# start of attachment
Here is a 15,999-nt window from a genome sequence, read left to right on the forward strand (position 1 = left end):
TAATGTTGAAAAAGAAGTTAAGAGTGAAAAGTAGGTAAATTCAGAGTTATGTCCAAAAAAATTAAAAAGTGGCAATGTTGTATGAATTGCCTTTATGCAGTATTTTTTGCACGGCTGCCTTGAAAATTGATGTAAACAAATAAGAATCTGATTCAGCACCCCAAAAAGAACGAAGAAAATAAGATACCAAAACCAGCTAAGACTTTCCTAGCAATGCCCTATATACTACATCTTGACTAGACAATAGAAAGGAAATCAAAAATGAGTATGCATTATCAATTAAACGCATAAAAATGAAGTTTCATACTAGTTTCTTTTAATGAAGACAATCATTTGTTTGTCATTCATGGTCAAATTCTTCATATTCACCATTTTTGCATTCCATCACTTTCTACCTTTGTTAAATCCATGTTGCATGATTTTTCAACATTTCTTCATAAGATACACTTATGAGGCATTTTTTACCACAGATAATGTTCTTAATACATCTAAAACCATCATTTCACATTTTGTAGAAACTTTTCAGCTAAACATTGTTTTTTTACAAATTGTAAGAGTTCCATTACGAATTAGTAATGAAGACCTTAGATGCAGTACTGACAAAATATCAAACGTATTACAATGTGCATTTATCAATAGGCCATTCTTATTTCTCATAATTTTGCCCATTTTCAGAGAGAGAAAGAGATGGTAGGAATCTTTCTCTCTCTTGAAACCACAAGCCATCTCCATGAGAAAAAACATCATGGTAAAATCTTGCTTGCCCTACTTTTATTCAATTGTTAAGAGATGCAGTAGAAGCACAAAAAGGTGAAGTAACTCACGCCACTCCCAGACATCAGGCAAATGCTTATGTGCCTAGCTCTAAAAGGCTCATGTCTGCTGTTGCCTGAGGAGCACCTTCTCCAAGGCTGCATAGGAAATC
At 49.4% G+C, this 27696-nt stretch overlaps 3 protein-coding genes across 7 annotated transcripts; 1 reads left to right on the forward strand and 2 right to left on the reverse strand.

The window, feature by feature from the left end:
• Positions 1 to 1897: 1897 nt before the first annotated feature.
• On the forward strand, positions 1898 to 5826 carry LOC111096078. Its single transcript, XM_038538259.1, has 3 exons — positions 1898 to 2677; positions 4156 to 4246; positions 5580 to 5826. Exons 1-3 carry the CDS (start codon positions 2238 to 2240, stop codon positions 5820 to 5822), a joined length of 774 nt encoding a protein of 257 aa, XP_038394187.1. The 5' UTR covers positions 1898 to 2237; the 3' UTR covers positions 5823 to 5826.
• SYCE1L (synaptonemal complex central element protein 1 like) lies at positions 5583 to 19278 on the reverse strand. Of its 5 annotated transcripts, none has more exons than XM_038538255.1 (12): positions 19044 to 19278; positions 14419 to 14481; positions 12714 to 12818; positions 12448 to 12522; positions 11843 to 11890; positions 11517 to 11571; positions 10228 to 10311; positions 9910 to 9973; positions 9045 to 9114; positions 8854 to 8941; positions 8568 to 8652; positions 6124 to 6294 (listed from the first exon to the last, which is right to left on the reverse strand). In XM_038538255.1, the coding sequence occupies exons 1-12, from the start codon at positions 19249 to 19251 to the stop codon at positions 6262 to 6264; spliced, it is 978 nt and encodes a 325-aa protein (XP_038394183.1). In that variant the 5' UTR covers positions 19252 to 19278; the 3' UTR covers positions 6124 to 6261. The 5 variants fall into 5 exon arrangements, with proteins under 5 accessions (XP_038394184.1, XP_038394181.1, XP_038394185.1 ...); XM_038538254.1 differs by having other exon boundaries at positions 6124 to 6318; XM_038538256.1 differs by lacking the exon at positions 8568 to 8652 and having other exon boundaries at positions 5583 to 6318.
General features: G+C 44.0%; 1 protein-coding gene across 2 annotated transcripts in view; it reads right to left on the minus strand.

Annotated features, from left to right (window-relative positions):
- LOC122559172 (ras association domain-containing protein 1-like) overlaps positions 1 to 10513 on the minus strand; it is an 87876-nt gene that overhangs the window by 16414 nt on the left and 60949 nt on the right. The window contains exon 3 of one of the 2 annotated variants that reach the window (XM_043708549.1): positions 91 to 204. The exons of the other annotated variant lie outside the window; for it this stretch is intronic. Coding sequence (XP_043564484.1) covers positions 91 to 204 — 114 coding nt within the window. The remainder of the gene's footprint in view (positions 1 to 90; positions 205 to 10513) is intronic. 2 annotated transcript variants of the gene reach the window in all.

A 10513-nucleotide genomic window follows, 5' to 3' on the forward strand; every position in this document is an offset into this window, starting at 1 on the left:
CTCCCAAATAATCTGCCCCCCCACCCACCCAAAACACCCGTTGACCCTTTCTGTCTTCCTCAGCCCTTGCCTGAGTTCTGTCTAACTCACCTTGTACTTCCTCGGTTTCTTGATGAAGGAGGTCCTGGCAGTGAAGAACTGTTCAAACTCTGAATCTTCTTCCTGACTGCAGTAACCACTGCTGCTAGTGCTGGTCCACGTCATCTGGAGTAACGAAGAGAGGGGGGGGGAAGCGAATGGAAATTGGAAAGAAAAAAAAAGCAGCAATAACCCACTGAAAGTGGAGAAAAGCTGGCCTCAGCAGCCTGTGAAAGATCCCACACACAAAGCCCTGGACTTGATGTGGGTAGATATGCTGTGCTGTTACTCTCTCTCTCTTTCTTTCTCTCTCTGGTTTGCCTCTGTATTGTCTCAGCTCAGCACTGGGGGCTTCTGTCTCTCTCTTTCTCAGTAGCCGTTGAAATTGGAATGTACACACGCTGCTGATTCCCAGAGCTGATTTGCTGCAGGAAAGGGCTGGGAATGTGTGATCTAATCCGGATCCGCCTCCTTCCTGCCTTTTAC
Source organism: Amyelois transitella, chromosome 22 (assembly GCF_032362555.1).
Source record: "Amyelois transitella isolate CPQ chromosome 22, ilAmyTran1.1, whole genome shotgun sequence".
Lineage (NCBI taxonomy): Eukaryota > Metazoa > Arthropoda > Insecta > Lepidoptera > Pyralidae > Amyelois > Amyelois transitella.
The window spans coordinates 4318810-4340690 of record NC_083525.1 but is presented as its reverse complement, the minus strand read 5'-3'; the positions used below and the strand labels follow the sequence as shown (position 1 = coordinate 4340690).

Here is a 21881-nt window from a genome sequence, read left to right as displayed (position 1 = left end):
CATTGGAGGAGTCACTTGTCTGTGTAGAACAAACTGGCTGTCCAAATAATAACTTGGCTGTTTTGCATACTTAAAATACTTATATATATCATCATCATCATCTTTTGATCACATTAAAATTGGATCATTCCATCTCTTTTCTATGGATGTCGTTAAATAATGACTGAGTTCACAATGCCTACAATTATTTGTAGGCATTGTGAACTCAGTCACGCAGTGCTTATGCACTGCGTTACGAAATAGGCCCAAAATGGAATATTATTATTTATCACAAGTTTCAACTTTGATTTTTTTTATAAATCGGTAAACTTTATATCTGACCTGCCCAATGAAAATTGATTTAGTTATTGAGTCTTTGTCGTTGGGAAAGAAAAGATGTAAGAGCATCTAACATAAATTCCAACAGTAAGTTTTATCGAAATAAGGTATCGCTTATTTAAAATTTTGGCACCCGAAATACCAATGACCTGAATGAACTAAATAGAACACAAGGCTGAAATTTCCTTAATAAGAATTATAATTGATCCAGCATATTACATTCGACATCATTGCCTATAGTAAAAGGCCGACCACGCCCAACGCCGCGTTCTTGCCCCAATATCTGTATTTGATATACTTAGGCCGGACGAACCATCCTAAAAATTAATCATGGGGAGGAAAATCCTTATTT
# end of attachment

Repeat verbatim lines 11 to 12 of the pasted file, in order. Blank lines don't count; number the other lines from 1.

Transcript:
A 10513-nucleotide genomic window follows, 5' to 3' on the forward strand; every position in this document is an offset into this window, starting at 1 on the left:
CTCCCAAATAATCTGCCCCCCCACCCACCCAAAACACCCGTTGACCCTTTCTGTCTTCCTCAGCCCTTGCCTGAGTTCTGTCTAACTCACCTTGTACTTCCTCGGTTTCTTGATGAAGGAGGTCCTGGCAGTGAAGAACTGTTCAAACTCTGAATCTTCTTCCTGACTGCAGTAACCACTGCTGCTAGTGCTGGTCCACGTCATCTGGAGTAACGAAGAGAGGGGGGGGGAAGCGAATGGAAATTGGAAAGAAAAAAAAAGCAGCAATAACCCACTGAAAGTGGAGAAAAGCTGGCCTCAGCAGCCTGTGAAAGATCCCACACACAAAGCCCTGGACTTGATGTGGGTAGATATGCTGTGCTGTTACTCTCTCTCTCTTTCTTTCTCTCTCTGGTTTGCCTCTGTATTGTCTCAGCTCAGCACTGGGGGCTTCTGTCTCTCTCTTTCTCAGTAGCCGTTGAAATTGGAATGTACACACGCTGCTGATTCCCAGAGCTGATTTGCTGCAGGAAAGGGCTGGGAATGTGTGATCTAATCCGGATCCGCCTCCTTCCTGCCTTTTAC